Wolves in CISC Clothing

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Summary and Conclusion

The important features and defining characteristics of the three software based x86 compatibility systems featured in this article, DEC’s FX!32, Transmeta’s CMS, and Intel’s IA-32 EL, are summarized in Table 1. Of the three schemes examined, FX!32 and IA-32 EL are the most similar in purpose and application – to supplement a limited native 64 bit software base with 32 bit x86 applications. Although current IA-64 processors include x86 compatibility in hardware, the use of IA-32 EL is preferable as it provides much higher x86 application performance. In contrast to the supporting role that FX!32 and IA-32 EL play, CMS was expressly created for the novel purpose of competing in the market for x86 compatible MPUs with non-x86 compatible processors. Because of that starring role, many architectural features were included in the host processor to assist it. In terms of operation, CMS and IA-32 EL are the most similar – both collect profile information and perform x86 to native code translation on the fly during program execution. In contrast, FX!32 translates and optimizes x86 programs only after they are run under emulation to completion. The translation is performed in the background and provides for faster subsequent execution of the same program.

 

FX!32

CMS

IA-32 EL

Year Released

1996

2000

2003

Architecture

Interpreter/Translator

Interpreter/Translator

Two phase Translator

Translation

background, off-line

run-time, on-the-fly

run-time, on-the-fly

Host Architecture

Alpha (RISC)

Custom (VLIW)

IA-64 (EPIC/VLIW)

Relationship to OS

Above

Below

Above

OS Dependency

High

None

Minimal

Hardware assist

None

Extensive

None

FP Support

32b and 64b

32b, 64, and 80b

32b, 64b, and 80b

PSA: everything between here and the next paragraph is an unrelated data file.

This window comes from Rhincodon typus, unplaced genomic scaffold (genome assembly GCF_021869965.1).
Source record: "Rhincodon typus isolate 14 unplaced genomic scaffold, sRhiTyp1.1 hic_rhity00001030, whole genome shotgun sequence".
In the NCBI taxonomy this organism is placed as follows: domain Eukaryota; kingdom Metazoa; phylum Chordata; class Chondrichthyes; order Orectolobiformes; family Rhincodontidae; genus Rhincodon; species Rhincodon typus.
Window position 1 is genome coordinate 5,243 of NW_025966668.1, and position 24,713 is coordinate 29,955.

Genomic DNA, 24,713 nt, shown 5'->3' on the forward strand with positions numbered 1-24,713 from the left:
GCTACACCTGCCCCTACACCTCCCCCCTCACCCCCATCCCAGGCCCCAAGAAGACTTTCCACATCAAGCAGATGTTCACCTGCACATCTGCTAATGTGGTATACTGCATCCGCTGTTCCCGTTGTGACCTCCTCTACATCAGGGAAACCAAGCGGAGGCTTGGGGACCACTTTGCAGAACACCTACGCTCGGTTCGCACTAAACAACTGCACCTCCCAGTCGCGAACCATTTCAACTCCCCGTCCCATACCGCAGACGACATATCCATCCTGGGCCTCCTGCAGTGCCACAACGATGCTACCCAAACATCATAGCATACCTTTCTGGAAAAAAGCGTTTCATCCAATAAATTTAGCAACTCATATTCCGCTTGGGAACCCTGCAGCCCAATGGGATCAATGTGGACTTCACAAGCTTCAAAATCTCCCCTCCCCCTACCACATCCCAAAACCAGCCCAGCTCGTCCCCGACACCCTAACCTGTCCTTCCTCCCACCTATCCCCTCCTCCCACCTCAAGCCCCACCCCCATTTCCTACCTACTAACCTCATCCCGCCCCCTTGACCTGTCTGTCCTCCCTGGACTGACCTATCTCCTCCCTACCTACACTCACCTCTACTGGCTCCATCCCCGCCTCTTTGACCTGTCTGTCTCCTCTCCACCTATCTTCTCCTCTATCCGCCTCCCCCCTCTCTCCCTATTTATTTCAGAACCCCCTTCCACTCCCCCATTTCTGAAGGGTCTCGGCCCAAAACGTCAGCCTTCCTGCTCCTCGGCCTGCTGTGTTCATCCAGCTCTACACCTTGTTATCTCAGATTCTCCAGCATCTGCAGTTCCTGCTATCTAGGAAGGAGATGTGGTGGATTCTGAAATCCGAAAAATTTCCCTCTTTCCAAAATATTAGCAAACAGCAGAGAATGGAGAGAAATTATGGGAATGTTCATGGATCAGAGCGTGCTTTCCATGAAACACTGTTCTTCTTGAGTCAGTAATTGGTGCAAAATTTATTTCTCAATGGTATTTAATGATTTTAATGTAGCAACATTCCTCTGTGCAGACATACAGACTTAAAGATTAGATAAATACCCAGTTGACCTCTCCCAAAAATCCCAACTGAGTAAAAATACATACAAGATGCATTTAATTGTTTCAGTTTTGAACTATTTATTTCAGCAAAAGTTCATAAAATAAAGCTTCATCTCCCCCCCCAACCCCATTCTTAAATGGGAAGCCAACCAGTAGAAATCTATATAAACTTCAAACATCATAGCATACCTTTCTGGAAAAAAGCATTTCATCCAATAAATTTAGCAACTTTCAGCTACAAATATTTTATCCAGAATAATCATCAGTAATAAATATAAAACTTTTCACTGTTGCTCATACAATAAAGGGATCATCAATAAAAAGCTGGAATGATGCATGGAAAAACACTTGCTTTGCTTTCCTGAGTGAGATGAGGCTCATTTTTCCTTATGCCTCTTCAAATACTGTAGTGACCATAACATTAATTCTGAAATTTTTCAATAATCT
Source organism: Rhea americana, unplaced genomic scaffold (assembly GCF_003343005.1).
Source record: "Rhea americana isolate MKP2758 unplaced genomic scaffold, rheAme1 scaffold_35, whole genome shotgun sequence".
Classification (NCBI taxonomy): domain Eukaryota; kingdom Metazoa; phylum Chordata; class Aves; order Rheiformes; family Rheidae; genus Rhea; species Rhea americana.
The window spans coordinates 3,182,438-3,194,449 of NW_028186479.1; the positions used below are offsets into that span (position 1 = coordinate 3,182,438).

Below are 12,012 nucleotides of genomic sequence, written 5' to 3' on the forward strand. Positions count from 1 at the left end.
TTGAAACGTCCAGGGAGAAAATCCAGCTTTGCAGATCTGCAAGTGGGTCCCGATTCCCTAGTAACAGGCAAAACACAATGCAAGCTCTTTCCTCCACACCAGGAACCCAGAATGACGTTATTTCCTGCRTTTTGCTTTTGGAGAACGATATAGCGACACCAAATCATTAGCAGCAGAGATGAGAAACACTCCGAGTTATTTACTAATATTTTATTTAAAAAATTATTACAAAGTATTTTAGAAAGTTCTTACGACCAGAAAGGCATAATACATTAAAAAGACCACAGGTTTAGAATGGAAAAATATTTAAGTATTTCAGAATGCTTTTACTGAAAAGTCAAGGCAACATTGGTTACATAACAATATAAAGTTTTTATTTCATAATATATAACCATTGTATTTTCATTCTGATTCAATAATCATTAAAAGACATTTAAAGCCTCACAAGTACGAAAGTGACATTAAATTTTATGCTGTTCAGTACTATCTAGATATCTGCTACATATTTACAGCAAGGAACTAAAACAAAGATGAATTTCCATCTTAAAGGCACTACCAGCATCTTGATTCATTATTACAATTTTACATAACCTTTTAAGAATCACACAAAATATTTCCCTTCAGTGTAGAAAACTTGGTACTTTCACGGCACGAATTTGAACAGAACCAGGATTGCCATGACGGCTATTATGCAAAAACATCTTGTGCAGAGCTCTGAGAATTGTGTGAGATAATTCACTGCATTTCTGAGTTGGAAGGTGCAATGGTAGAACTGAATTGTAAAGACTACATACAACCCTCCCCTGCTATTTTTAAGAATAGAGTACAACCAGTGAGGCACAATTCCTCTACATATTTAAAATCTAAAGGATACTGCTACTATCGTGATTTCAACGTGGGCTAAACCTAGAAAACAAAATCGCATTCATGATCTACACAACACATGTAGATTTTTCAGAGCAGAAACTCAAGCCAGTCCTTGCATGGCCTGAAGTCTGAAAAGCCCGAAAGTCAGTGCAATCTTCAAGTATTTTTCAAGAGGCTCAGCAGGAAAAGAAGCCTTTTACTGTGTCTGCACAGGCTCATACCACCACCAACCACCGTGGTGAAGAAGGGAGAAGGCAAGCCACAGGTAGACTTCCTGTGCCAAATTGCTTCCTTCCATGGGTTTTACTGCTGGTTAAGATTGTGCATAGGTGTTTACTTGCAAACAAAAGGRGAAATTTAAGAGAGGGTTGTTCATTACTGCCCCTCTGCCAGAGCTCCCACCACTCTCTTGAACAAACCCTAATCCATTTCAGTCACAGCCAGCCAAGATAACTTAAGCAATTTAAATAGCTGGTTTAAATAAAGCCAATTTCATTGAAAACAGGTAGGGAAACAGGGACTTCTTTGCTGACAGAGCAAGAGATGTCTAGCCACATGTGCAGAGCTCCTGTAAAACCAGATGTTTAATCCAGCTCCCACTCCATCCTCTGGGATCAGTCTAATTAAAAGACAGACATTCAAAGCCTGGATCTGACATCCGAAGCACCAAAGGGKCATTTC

SIMD Support

None

MMX/SSE*/SSE2*
*Efficeon only

MMX/SSE

Execution Efficiency
(average native instructions per x86 instruction)

4.4
(after translation phase)

3.3 (est)
(VLIW structural NOPs not included)

3.8 (est)
(VLIW structural NOPs not included)

Performance Efficiency
(ratio of x86/native code performance)

~70% integer
~50% FP (PC apps)

Not Applicable
(native code not user accessible)

~65% integer
~35% FP (SPEC CPU2000)


Table 1 – Comparison of FX!32, CMS, and IA-32 EL

Through a quirk of history, and an irresistible combination of the software networking effect and semiconductor manufacturing economies of scale, the x86 instruction set architecture has come to possess the most valuable software base in history. The trail blazed by FX!32, CMS, and IA-32 EL demonstrate that it is possible to exploit the huge x86 software base without enslaving microprocessor architects to this quarter century old CISC ISA’s obsolete conventions, unnecessary inefficiencies, and burdensome irregularity. The emerging technology of software based ISA compatibility through dynamic translation allows us to envision a future where the accumulated software virtues of x86 (i.e. the great application base) live on long after its hardware sins are left behind.

References

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[2] Cole, T., “Porting Large-Scale Applications to Alpha”, DEC Professional, September 1992, pp. 44-51.

[3] Marks, M. et al, “Binary Translation”, Digital Technical Journal, Vol. 4, No. 4, Special Issue, 1992, pp. 1-24.

[4] Friedman, S., “Apple Preps Its PowerPCs”, Open Systems Today, February 7, 1994, p.1.

[5] Wilson, R., “Alpha takes on Windows”, Electronic Engineering Times, November 6, 1995.

[6] Hookway, R., and Herdeg, M., “DIGITAL FX!32: Combining Emulation and Binary Translation”, Digital Technical Journal, Vol. 9, No. 1, August 28, 1997, pp. 3-12.

[7] Chernoff, A. et al, “FX!32 A Profile-directed Binary Translator”, IEEE Micro, March/April 1998, pp. 56-64.

[8] Turley, J., “Alpha Runs x86 Code with FX!32”, Microprocessor Report, Vol. 10, No. 3, March 5, 1996, pp. 11-13.

[9] Wolfe, A., “Transmeta Roils Mobile Market with Crusoe Chips”, Electronic Engineering Times, January 24, 2000.

[10] Halfhill, R., “Transmeta Breaks x86 Low-power Barrier”, Microprocessor Report, Vol. 14, No. 2, February 2000.

[11] Klaiber, A., “The Technology Behind Crusoe Processors”, Transmeta Corporation white paper, January 2000.

[12] Krewell, K., “Transmeta Gets More Efficeon”, Microprocessor Report, Vol. 17, No. 10, October 2003.

[13] Gaudet, D., “Dense Computing with Transmeta’s Crusoe”, 3rd IEEE International Conference on Cluster Computing, October 8, 2001.

[14] Perry, M. and Ditzel, D., “Introducing the Transmeta TM8000 Microprocessor Family”, Transmeta Corporation white paper, October14, 2003.

[15] “IA-64 Application Developer’s Architecture Guide, Intel Corporation, order number 245188-001, May 1999.

[16] Baraz, L. et al, “IA-32 Execution Layer: a Two Phase Dynamic Translator Designed to Support IA-32 Applications on Itanium-based Systems”, Proceedings of the 36th International Symposium on Microarchitecture, 2003.


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